The Lib Dems and Tories have similar plans for the NHS. Photo: Getty
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What does the Lib Dems' NHS funding pledge mean for the general election?

£8bn by 2020.

As Labour hammers its opponents on the NHS, and the government attempts to play down the drastic effect of pressures on emergency departments, the Lib Dems enter the electoral fray with their funding promise for the health service: £8bn extra in real terms a year by 2020.

It is a direct response to NHS England and other health bodies' warning that health spending will need to increase by £8bn annually as part of a five-year plan: the Five Year Forward View published by the chief executive of NHS England, Simon Stevens.

This is a clever move by the Lib Dems, as it positions them as the only party directly promising what the NHS claims it needs to carry on. On top of this, the Lib Dems appear to be the only party promising to expand the health service's horizons and focus, with their proposals for mental health to be approached with the same gravity as physical health is treated. Its "red line" manifesto pledge is to equalise waiting times and implement funding especially for mental healthcare.

However, where Nick Clegg falls down is in how he will pay for this proposed increase in health spending. Here are the Lib Dems' plans:

   - We will baseline into the budget of the NHS, the additional £2bn
   that the Liberal Democrats successfully secured in the Autumn Statement for
   2015/16.

   - In addition to this funding, as we set out at our autumn
   conference, we will invest a further £1bn in real terms in 2016/17, which
   will then also be baselined. This will be paid for by capping pensions tax
   relief for the very wealthiest (saving £500m); aligning dividend tax with
   income tax for those earning over £150,000 (saving £400m); and scrapping
   the Conservative shares for rights scheme (saving £100m).

   - Once we have finished the job of tackling the deficit in 2017/18,
   we will increase health spending in line with growth in the economy.

These are hardly new, positive measures for raising funds, and the idea of scrapping a Tory scheme doesn't quite wash, considering the likelihood of the party going back into coalition with the Conservatives. It also opens the Lib Dems up for criticism from Labour, which is ever vigilant in its condemnation of other parties' plans to fund the NHS. The shadow health secretary, Andy Burnham, responded to Nick Clegg's plans with the same criticism he levelled at the Tories: 

Nick Clegg has copied the Tories at reannouncing money from within the NHS. Labour's fully funded plan will invest an extra £2.5bn each year in the NHS to recruit a new workforce, including 20,000 more nurses and 8,000 GPs.

You can’t trust a word the Lib Dems say and more empty promises from Nick Clegg are the last thing the NHS needs. After backing David Cameron’s NHS reorganisation and privatisation plans to the hilt, the public will not believe a word of this unfunded policy.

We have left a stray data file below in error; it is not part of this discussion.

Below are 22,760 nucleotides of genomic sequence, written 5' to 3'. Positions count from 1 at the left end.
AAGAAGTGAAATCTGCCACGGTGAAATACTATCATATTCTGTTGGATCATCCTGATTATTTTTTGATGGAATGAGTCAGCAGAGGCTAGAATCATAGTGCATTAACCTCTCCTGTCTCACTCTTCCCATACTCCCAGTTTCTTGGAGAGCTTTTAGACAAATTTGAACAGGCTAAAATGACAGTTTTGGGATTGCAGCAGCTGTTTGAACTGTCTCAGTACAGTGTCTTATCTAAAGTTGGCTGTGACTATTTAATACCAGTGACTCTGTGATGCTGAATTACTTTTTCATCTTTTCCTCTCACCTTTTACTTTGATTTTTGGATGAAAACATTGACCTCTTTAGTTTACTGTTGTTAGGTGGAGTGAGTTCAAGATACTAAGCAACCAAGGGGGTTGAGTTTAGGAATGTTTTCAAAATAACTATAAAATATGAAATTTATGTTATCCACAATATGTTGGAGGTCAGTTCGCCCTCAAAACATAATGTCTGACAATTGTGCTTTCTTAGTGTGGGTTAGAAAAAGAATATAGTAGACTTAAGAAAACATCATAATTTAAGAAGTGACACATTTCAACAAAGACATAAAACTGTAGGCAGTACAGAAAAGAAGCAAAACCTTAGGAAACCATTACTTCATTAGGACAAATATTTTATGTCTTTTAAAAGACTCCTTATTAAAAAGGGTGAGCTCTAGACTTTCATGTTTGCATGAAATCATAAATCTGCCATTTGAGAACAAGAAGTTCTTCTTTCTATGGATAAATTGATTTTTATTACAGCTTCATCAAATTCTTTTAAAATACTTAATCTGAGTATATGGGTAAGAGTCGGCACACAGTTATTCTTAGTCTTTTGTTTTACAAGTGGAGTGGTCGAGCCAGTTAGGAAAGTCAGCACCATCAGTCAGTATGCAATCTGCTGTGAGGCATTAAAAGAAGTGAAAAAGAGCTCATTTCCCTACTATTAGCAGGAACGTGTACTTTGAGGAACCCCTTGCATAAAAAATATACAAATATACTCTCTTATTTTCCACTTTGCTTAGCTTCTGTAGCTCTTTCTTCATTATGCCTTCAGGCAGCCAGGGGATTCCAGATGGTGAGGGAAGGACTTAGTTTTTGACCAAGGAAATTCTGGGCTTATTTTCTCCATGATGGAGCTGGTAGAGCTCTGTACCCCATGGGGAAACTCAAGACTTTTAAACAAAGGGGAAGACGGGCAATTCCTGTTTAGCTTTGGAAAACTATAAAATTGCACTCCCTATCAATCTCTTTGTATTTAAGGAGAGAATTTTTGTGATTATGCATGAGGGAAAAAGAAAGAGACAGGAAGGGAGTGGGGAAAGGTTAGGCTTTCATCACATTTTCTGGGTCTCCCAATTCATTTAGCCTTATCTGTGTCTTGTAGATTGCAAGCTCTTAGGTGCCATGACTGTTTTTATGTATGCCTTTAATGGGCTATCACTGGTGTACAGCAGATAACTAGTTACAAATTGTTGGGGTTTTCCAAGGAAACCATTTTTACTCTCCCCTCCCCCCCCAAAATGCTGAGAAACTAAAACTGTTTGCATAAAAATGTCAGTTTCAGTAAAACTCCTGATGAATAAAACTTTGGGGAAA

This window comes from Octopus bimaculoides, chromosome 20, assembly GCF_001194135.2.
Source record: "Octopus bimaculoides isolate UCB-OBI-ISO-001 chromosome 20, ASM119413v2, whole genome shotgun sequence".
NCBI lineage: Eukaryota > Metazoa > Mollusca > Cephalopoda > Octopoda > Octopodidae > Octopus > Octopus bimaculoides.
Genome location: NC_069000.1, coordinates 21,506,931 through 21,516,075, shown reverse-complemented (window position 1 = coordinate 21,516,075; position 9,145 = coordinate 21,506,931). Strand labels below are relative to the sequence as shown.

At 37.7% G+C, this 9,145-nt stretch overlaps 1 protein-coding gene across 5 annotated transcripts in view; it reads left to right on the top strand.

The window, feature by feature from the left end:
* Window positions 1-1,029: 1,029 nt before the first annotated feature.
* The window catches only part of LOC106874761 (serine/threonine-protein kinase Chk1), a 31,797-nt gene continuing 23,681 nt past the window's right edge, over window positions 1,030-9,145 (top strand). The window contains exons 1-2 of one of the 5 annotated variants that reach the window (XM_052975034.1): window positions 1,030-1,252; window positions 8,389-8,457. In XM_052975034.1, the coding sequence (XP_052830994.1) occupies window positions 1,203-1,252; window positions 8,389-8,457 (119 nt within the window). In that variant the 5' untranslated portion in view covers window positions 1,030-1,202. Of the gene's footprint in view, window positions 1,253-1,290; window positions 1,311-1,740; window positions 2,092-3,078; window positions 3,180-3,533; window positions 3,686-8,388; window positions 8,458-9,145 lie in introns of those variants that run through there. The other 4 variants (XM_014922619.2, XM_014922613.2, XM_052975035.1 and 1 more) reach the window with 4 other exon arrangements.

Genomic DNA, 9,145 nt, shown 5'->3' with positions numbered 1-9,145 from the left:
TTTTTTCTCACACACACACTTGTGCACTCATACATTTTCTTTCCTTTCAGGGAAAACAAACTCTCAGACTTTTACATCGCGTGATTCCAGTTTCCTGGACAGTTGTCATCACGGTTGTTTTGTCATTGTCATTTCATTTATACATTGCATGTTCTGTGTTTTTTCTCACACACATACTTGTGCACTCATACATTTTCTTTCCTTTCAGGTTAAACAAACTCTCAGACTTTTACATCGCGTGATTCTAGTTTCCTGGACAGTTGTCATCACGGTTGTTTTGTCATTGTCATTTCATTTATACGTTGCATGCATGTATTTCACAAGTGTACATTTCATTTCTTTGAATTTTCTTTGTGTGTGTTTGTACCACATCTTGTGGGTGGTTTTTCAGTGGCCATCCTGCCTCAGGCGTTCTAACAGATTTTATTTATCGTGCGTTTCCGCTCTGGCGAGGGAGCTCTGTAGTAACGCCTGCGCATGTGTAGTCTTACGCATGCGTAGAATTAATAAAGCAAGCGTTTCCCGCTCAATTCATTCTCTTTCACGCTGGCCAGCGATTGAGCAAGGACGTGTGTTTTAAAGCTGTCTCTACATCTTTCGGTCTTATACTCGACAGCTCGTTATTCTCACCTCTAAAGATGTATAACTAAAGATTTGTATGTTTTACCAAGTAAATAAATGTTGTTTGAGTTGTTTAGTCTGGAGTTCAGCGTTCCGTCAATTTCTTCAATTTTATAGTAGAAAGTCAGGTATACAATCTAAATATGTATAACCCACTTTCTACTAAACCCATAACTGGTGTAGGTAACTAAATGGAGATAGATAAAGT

And indeed, the Lib Dems' plan is more similar to that of the Tories than of Labour, in spite of Labour planning to use an originally Lib Dem policy – the mansion tax – to boost the health budget. This is another example of why another Conservative/Lib Dem coalition could be more workable than if the Lib Dems come to having to work with Labour. It is also useful for Labour, which can gain political capital from lumping the Lib Dems in with the Tories on their attitude to the NHS.

Anoosh Chakelian is senior writer at the New Statesman.

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Lord Sainsbury pulls funding from Progress and other political causes

The longstanding Labour donor will no longer fund party political causes. 

Centrist Labour MPs face a funding gap for their ideas after the longstanding Labour donor Lord Sainsbury announced he will stop financing party political causes.

Sainsbury, who served as a New Labour minister and also donated to the Liberal Democrats, is instead concentrating on charitable causes. 

Lord Sainsbury funded the centrist organisation Progress, dubbed the “original Blairite pressure group”, which was founded in mid Nineties and provided the intellectual underpinnings of New Labour.

The former supermarket boss is understood to still fund Policy Network, an international thinktank headed by New Labour veteran Peter Mandelson.

He has also funded the Remain campaign group Britain Stronger in Europe. The latter reinvented itself as Open Britain after the Leave vote, and has campaigned for a softer Brexit. Its supporters include former Lib Dem leader Nick Clegg and Labour's Chuka Umunna, and it now relies on grassroots funding.

Sainsbury said he wished to “hand the baton on to a new generation of donors” who supported progressive politics. 

Progress director Richard Angell said: “Progress is extremely grateful to Lord Sainsbury for the funding he has provided for over two decades. We always knew it would not last forever.”

The organisation has raised a third of its funding target from other donors, but is now appealing for financial support from Labour supporters. Its aims include “stopping a hard-left take over” of the Labour party and “renewing the ideas of the centre-left”. 

Julia Rampen is the digital news editor of the New Statesman (previously editor of The Staggers, The New Statesman's online rolling politics blog). She has also been deputy editor at Mirror Money Online and has worked as a financial journalist for several trade magazines. 

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